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415based on your C library name. Since the library gets installed in a
416version-specific architecture-dependent directory, the exact name
417isn't very important anyway, as long as your linker is happy.
418
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419You can elect to build a shared libperl by
420
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421 sh Configure -Duseshrplib
422
423To build a shared libperl, the environment variable controlling shared
424library search (LD_LIBRARY_PATH in most systems, DYLD_LIBRARY_PATH for
425NeXTSTEP/OPENSTEP/Darwin, LIBRARY_PATH for BeOS, LD_LIBRARY_PATH/SHLIB_PATH
426for HP-UX, LIBPATH for AIX, PATH for Cygwin) must be set up to include
427the Perl build directory because that's where the shared libperl will
428be created. Configure arranges makefile to have the correct shared
429library search settings. You can find the name of the environment
430variable Perl thinks works in your your system by
431
432 grep ldlibpthname config.sh
433
434However, there are some special cases where manually setting the
435shared library path might be required. For example, if you want to run
436something like the following with the newly-built but not-yet-installed
437./perl:
438
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439 cd t; ./perl -MTestInit misc/failing_test.t
440
ce80d64e 441or
08854360 442
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443 ./perl -Ilib ~/my_mission_critical_test
444
445then you need to set up the shared library path explicitly.
446You can do this with
447
448 LD_LIBRARY_PATH=`pwd`:$LD_LIBRARY_PATH; export LD_LIBRARY_PATH
449
450for Bourne-style shells, or
451
452 setenv LD_LIBRARY_PATH `pwd`
453
454for Csh-style shells. (This procedure may also be needed if for some
455unexpected reason Configure fails to set up makefile correctly.) (And
456again, it may be something other than LD_LIBRARY_PATH for you, see above.)
457
458You can often recognize failures to build/use a shared libperl from error
459messages complaining about a missing libperl.so (or libperl.sl in HP-UX),
460for example:
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461
462 18126:./miniperl: /sbin/loader: Fatal Error: cannot map libperl.so
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463
464There is also an potential problem with the shared perl library if you
465want to have more than one "flavor" of the same version of perl (e.g.
466with and without -DDEBUGGING). For example, suppose you build and
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467install a standard Perl 5.10.0 with a shared library. Then, suppose you
468try to build Perl 5.10.0 with -DDEBUGGING enabled, but everything else
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469the same, including all the installation directories. How can you
470ensure that your newly built perl will link with your newly built
471libperl.so.8 rather with the installed libperl.so.8? The answer is
472that you might not be able to. The installation directory is encoded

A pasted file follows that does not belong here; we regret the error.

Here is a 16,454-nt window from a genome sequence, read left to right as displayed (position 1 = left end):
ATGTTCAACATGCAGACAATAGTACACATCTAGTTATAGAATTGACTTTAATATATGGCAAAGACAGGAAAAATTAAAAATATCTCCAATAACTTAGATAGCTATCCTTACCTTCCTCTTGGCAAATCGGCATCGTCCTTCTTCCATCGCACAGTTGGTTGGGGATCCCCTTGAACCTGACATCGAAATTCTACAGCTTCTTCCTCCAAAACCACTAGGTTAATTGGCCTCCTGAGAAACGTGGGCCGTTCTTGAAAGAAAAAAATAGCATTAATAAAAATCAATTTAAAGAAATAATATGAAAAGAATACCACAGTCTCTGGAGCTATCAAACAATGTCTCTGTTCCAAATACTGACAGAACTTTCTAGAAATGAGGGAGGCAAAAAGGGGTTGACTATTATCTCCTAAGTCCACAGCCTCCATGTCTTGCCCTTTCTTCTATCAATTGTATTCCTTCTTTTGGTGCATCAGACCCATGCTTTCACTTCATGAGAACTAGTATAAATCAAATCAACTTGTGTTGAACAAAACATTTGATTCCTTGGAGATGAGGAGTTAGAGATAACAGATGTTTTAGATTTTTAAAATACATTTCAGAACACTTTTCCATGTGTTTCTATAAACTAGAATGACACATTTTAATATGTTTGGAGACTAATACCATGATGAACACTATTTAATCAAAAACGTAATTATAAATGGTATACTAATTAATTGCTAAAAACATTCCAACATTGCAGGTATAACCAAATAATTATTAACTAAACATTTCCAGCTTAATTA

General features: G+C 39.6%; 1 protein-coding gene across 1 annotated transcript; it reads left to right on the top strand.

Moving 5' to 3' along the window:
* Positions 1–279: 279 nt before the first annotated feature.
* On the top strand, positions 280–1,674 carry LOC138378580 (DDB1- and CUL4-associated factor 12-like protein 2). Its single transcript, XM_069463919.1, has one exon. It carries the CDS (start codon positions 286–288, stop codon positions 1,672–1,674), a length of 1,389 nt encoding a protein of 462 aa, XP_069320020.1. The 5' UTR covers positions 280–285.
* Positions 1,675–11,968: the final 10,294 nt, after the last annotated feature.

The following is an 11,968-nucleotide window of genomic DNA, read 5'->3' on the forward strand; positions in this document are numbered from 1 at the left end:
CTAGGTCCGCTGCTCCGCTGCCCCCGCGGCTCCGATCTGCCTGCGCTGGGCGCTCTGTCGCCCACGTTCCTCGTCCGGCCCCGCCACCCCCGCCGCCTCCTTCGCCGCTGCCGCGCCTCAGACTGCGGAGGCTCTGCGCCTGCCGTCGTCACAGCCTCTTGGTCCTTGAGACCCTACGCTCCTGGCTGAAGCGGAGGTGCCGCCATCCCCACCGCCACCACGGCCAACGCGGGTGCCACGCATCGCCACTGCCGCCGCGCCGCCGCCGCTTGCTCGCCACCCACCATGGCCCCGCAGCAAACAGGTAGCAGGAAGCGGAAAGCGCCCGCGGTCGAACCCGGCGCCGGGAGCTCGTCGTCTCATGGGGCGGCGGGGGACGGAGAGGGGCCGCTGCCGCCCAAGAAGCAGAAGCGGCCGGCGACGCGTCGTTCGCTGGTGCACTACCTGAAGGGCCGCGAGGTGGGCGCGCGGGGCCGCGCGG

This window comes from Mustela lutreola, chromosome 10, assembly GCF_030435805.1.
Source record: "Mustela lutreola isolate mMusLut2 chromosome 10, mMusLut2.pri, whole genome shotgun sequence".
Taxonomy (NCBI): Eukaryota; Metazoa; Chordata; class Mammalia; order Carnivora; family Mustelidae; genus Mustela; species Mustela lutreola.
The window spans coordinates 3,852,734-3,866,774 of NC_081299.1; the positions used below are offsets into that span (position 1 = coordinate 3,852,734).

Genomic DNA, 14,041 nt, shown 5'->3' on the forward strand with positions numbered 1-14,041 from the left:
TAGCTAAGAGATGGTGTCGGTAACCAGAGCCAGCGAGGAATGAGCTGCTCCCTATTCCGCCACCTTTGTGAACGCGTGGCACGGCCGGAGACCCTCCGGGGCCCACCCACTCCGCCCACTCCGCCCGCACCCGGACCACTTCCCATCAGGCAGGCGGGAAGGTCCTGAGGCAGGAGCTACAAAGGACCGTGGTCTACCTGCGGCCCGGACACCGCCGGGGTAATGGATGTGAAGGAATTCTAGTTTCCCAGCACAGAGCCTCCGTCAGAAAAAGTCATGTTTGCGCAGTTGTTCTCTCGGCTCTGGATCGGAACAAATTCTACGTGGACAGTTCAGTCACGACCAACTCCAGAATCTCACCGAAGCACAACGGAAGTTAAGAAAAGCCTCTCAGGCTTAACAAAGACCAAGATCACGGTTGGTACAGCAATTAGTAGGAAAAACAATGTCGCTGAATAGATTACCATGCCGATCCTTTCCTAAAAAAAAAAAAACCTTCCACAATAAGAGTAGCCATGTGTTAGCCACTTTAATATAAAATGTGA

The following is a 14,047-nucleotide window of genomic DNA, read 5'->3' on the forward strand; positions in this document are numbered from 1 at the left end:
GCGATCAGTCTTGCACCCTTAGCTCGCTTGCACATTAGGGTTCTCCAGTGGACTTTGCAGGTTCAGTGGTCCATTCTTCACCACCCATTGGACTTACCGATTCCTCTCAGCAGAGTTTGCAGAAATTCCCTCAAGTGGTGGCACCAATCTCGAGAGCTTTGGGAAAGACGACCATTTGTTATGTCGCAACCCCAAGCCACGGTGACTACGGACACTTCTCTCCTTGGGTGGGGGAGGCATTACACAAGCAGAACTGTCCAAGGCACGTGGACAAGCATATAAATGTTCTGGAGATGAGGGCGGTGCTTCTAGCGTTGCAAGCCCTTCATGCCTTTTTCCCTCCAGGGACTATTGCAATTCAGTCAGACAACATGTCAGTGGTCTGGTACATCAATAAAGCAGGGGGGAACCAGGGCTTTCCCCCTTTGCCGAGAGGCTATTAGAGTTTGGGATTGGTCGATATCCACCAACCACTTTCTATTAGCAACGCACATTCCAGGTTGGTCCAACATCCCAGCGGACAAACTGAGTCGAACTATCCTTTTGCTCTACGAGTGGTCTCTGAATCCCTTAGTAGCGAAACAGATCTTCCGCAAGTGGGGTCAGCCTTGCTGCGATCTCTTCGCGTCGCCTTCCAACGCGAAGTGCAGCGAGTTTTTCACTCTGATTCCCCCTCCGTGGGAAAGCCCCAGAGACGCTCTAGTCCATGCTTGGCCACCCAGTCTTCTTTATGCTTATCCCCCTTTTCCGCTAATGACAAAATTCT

473in the perl binary with the LD_RUN_PATH environment variable (or
474equivalent ld command-line option). On Solaris, you can override that
475with LD_LIBRARY_PATH; on Linux, you can only override at runtime via
476LD_PRELOAD, specifying the exact filename you wish to be used; and on
477Digital Unix, you can override LD_LIBRARY_PATH by setting the
478_RLD_ROOT environment variable to point to the perl build directory.
479
480In other words, it is generally not a good idea to try to build a perl
481with a shared library if $archlib/CORE/$libperl already exists from a
482previous build.
483
484A good workaround is to specify a different directory for the
485architecture-dependent library for your -DDEBUGGING version of perl.
486You can do this by changing all the *archlib* variables in config.sh to
487point to your new architecture-dependent library.
488
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489=head3 Environment access
490
491Perl often needs to write to the program's environment, such as when C<%ENV>
492is assigned to. Many implementations of the C library function C<putenv()>
493leak memory, so where possible perl will manipulate the environment directly
494to avoid these leaks. The default is now to perform direct manipulation
495whenever perl is running as a stand alone interpreter, and to call the safe
496but potentially leaky C<putenv()> function when the perl interpreter is
497embedded in another application. You can force perl to always use C<putenv()>
779ec477 498by compiling with -DPERL_USE_SAFE_PUTENV. You can force an embedded perl to
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499use direct manipulation by setting C<PL_use_safe_putenv = 0;> after the
500C<perl_construct()> call.
501
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502=head2 Installation Directories
503
504The installation directories can all be changed by answering the
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505appropriate questions in Configure. For convenience, all the installation
506questions are near the beginning of Configure. Do not include trailing
507slashes on directory names. At any point during the Configure process,
508you can answer a question with &-d and Configure will use the defaults
509from then on. Alternatively, you can
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510
511 grep '^install' config.sh
512
513after Configure has run to verify the installation paths.
514
515The defaults are intended to be reasonable and sensible for most
516people building from sources. Those who build and distribute binary
517distributions or who export perl to a range of systems will probably
518need to alter them. If you are content to just accept the defaults,
519you can safely skip the next section.
520
521The directories set up by Configure fall into three broad categories.
522
523=over 4
524
525=item Directories for the perl distribution
526